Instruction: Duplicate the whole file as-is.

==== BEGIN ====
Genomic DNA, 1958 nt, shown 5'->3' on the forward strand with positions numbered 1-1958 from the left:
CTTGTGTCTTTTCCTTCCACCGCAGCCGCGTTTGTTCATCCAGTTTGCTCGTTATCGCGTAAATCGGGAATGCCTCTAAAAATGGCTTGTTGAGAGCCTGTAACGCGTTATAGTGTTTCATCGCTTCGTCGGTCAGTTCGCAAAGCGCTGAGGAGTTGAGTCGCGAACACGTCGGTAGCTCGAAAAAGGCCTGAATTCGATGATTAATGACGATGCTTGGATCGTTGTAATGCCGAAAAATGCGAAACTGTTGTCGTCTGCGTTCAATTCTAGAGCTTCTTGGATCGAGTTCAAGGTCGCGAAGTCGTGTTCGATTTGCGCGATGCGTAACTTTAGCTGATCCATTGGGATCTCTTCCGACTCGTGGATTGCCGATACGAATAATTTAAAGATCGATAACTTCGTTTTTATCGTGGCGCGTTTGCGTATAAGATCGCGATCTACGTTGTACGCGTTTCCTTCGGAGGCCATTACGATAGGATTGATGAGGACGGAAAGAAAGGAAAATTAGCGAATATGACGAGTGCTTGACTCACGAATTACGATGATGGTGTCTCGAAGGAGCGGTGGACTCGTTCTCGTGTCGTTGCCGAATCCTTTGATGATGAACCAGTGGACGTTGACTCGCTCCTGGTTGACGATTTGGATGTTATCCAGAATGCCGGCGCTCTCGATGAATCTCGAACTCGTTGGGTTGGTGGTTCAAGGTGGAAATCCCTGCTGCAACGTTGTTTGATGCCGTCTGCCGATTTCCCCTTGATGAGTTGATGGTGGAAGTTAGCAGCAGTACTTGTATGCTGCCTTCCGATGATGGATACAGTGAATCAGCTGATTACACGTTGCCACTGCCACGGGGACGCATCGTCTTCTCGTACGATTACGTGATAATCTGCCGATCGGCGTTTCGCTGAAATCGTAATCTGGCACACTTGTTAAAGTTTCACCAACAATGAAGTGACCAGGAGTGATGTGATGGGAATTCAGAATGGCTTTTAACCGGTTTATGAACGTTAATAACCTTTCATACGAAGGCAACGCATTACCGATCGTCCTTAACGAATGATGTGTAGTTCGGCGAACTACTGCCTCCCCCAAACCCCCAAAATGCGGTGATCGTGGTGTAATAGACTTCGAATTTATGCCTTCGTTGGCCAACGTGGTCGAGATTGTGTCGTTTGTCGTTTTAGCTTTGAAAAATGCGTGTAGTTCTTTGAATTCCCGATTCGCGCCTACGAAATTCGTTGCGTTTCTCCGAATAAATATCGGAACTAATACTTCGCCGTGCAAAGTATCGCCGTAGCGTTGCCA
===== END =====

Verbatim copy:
Genomic DNA, 1958 nt, shown 5'->3' on the forward strand with positions numbered 1-1958 from the left:
CTTGTGTCTTTTCCTTCCACCGCAGCCGCGTTTGTTCATCCAGTTTGCTCGTTATCGCGTAAATCGGGAATGCCTCTAAAAATGGCTTGTTGAGAGCCTGTAACGCGTTATAGTGTTTCATCGCTTCGTCGGTCAGTTCGCAAAGCGCTGAGGAGTTGAGTCGCGAACACGTCGGTAGCTCGAAAAAGGCCTGAATTCGATGATTAATGACGATGCTTGGATCGTTGTAATGCCGAAAAATGCGAAACTGTTGTCGTCTGCGTTCAATTCTAGAGCTTCTTGGATCGAGTTCAAGGTCGCGAAGTCGTGTTCGATTTGCGCGATGCGTAACTTTAGCTGATCCATTGGGATCTCTTCCGACTCGTGGATTGCCGATACGAATAATTTAAAGATCGATAACTTCGTTTTTATCGTGGCGCGTTTGCGTATAAGATCGCGATCTACGTTGTACGCGTTTCCTTCGGAGGCCATTACGATAGGATTGATGAGGACGGAAAGAAAGGAAAATTAGCGAATATGACGAGTGCTTGACTCACGAATTACGATGATGGTGTCTCGAAGGAGCGGTGGACTCGTTCTCGTGTCGTTGCCGAATCCTTTGATGATGAACCAGTGGACGTTGACTCGCTCCTGGTTGACGATTTGGATGTTATCCAGAATGCCGGCGCTCTCGATGAATCTCGAACTCGTTGGGTTGGTGGTTCAAGGTGGAAATCCCTGCTGCAACGTTGTTTGATGCCGTCTGCCGATTTCCCCTTGATGAGTTGATGGTGGAAGTTAGCAGCAGTACTTGTATGCTGCCTTCCGATGATGGATACAGTGAATCAGCTGATTACACGTTGCCACTGCCACGGGGACGCATCGTCTTCTCGTACGATTACGTGATAATCTGCCGATCGGCGTTTCGCTGAAATCGTAATCTGGCACACTTGTTAAAGTTTCACCAACAATGAAGTGACCAGGAGTGATGTGATGGGAATTCAGAATGGCTTTTAACCGGTTTATGAACGTTAATAACCTTTCATACGAAGGCAACGCATTACCGATCGTCCTTAACGAATGATGTGTAGTTCGGCGAACTACTGCCTCCCCCAAACCCCCAAAATGCGGTGATCGTGGTGTAATAGACTTCGAATTTATGCCTTCGTTGGCCAACGTGGTCGAGATTGTGTCGTTTGTCGTTTTAGCTTTGAAAAATGCGTGTAGTTCTTTGAATTCCCGATTCGCGCCTACGAAATTCGTTGCGTTTCTCCGAATAAATATCGGAACTAATACTTCGCCGTGCAAAGTATCGCCGTAGCGTTGCCA